|In Joplin, Mo., Yaakov Taubes (on left) and Tuvia Brander do some helpful lifting. Courtesy Yeshiva University|
Yeshiva University students who went on the annual Kansas City Summer Experience program this year took a side trip to help out those in need.
YU’s Kansas City Summer Experience is part of the Center for the Jewish Future, and allows eight students to visit Kansas City in the summer to help the Jewish community there.
This year, while in Kansas City, the students also took a trip to Joplin.
Joplin was torn apart by tornadoes that killed over 150 people on May 21. The YU students took the two-hour drive to Joplin on June 12, accompanied by congregants from Beth Israel Avraham Voliner (BIAV) and Beth Torah, two synagogues from the Kansas City area.
Said Tuvia Brander of Teaneck, a recent YU graduate and the leader of the program, “As much as you read about the news, once you’re there it takes on a whole different life.”
Brander thought of doing disaster-relief work in Joplin about a week before the trip. The trip was planned in conjunction with the American Red Cross and AmeriCorps, a domestic version of the Peace Corps.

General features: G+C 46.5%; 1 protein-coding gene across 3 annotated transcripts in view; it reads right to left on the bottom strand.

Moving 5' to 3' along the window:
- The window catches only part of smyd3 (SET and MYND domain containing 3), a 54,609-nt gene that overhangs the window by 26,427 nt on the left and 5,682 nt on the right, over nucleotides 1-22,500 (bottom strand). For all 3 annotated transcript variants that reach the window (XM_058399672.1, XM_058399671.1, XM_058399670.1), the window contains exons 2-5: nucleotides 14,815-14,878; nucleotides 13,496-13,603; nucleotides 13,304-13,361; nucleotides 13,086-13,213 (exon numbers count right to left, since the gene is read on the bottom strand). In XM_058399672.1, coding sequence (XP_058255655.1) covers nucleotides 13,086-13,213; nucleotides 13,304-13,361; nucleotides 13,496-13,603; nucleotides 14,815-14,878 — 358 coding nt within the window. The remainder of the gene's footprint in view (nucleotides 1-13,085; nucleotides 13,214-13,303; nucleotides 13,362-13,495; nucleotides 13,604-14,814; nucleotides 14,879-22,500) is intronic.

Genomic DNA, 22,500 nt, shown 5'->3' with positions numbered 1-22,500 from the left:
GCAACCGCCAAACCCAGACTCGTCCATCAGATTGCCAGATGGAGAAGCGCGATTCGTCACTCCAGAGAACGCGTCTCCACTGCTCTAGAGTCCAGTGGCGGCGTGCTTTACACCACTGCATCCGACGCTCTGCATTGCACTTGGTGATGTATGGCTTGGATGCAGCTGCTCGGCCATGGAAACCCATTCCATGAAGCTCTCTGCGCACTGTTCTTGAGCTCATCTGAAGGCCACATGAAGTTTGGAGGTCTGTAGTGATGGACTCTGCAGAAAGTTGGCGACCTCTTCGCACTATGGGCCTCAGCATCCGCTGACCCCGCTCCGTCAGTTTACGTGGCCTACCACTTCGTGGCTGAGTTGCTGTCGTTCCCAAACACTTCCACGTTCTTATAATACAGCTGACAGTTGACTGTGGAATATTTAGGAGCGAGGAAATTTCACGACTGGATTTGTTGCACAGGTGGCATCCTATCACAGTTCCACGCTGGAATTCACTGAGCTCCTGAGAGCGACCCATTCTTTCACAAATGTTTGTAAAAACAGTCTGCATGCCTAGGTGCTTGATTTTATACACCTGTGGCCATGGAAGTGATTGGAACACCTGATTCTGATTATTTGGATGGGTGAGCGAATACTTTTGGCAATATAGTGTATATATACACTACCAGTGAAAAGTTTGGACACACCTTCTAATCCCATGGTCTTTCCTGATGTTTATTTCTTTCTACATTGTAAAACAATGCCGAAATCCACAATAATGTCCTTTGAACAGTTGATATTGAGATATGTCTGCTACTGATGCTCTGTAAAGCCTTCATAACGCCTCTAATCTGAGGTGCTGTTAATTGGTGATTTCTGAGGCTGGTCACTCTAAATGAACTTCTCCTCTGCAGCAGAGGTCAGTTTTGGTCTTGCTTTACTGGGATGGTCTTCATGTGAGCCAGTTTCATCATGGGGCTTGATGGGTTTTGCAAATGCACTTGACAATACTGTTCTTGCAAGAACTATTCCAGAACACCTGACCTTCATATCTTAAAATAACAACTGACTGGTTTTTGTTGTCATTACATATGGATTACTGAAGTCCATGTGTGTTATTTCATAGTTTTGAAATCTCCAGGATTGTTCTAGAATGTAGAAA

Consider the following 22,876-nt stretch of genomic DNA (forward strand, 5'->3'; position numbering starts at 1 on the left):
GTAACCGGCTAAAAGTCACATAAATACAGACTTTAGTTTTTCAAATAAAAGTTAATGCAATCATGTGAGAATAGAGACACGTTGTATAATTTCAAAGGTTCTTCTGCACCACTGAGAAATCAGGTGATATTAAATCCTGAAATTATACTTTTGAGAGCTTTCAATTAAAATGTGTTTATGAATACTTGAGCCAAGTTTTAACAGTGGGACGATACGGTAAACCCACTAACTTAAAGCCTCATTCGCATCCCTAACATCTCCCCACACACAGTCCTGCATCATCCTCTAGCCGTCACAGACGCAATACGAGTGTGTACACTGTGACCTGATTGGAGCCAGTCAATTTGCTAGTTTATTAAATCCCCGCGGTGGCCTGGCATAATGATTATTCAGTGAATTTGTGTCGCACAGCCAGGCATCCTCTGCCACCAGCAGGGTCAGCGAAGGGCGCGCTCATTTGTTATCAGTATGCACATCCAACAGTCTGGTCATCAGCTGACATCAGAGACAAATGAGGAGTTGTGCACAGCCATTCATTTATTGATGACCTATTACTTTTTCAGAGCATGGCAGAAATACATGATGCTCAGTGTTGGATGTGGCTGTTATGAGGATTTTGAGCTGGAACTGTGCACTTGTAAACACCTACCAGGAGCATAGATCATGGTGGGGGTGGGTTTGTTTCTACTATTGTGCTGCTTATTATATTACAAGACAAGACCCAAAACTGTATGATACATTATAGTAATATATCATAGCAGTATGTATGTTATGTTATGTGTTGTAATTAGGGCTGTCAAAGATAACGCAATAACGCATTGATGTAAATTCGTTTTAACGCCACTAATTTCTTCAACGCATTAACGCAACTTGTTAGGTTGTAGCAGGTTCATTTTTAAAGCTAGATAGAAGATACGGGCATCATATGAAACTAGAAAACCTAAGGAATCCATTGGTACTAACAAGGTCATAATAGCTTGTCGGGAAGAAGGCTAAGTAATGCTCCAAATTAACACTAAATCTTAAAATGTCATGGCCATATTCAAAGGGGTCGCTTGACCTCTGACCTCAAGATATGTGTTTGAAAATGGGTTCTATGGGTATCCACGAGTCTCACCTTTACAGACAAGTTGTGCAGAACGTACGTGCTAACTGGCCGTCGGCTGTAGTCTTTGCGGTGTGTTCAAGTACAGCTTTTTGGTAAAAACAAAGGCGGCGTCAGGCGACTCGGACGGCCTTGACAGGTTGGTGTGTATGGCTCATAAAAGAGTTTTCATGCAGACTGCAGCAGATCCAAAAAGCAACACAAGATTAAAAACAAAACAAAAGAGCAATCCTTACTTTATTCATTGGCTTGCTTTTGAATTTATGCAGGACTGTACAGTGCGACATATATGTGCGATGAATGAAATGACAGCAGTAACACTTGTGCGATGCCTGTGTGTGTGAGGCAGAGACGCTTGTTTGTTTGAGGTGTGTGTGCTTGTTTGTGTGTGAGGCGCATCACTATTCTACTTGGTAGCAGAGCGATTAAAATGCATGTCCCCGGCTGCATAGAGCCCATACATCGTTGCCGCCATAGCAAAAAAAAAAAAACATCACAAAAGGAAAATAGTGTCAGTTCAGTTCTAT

The students, Brander said, sorted through debris in order to make hauling it away easier. They also looked for personal objects and found things such as a Social Security card, pictures, and a play doll.
Brander believes that “Helping people in need is an important Jewish value that we can’t just talk about but have to do. We need to mobilize and be a force of help.”
Another Teaneck resident, Yaakov Taubes, was shocked by the amount of rubble in Joplin. “The destruction kept going and going and going,” he said. “Everything the Joplin residents had lived with their whole lives was gone.”
BIAV Rabbi Daniel Rockoff appreciated the students’ help. “Having the students be part of our community for the month has been a special experience,” he said. “I am especially proud of the positive example they have set throughout the entire Jewish community as spirited, observant Jews eager to engage the world around them.”
The students worked at internships during the day and helped out in the Jewish community at night. They worked at such places as the Midwest Research Institute, Children’s Mercy Hospital, Teva Pharmaceutical Industries, Jewish Family Services of Greater Kansas City, Midwest Center for Holocaust Education, Kansas City JCC, and Metro Title Services.
At night, the students learned Torah with the Jewish community as well as gave shiurim at the local synagogue.